GC: Yeah, The Killer Angels is almost word for word.

JS: That’s exactly right, it is almost word for word. In Gods and Generals, there are maybe only three or four scenes taken from my book and put in the film, and that’s it. It’s an entirely different movie than I would have written, and would have liked to have seen done.

GC: My next question was actually going to be, for those that have not read the book, how did it differ from the final print of the film? But I guess that would be too much to go into.

JS: It’s enormously different, it’s radically different from the film. There are characters in the film that do not exist in the book, and a great many characters in the book that never made it to the film. It’s just an entirely different story, and I have to tell you, I’ve heard from literally thousands of people through my website, and I get emails every day and try to be as accessible as I can, and the overwhelming percentage of those that wrote me said, “How could you let them butcher your book like that?” I have no answer to that because I had no control or power to change what came up on the screen.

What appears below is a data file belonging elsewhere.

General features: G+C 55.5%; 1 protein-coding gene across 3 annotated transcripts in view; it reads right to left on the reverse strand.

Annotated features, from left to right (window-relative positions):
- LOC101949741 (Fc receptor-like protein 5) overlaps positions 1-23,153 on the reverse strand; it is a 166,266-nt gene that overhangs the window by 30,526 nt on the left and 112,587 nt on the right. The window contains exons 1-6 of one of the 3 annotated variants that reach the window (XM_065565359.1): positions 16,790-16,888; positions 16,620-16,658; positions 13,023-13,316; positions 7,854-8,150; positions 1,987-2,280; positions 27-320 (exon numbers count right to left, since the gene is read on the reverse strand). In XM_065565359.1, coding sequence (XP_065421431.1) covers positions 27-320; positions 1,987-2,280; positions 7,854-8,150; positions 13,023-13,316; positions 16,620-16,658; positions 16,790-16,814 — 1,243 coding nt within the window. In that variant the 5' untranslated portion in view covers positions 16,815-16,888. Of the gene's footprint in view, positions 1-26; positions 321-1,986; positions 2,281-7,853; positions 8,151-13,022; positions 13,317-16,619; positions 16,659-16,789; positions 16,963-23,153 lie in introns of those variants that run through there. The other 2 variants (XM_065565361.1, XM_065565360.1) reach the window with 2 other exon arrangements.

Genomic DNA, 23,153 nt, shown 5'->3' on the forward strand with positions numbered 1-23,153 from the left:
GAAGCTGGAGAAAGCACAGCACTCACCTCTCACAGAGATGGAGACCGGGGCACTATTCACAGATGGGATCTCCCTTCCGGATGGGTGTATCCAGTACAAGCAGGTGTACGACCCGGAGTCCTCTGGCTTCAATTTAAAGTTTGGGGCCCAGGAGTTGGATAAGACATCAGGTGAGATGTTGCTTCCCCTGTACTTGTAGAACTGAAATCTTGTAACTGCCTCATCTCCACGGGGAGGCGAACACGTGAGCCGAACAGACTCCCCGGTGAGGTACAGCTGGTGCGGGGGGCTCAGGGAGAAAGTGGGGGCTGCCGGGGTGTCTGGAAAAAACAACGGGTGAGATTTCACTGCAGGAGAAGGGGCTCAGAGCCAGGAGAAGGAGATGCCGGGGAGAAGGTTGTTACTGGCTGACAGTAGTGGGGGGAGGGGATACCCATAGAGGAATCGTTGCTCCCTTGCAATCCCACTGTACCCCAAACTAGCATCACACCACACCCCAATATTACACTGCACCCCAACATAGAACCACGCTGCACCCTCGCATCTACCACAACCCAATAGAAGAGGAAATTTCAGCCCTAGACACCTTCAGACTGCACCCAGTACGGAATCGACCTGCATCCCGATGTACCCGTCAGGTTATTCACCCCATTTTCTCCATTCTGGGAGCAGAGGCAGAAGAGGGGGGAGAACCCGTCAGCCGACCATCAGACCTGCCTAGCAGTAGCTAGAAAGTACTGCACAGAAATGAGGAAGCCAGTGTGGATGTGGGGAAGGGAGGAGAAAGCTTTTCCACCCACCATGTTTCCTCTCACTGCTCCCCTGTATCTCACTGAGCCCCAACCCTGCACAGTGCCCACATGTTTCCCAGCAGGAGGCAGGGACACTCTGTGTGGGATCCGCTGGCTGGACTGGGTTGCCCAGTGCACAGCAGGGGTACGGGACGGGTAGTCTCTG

GC: I know you said on your website that right now, there are no plans to make The Last Full Measure into a film, but if they do decide to make it into a film in the next four years because of the 150th anniversary, will you comply with that and let them use your manuscript?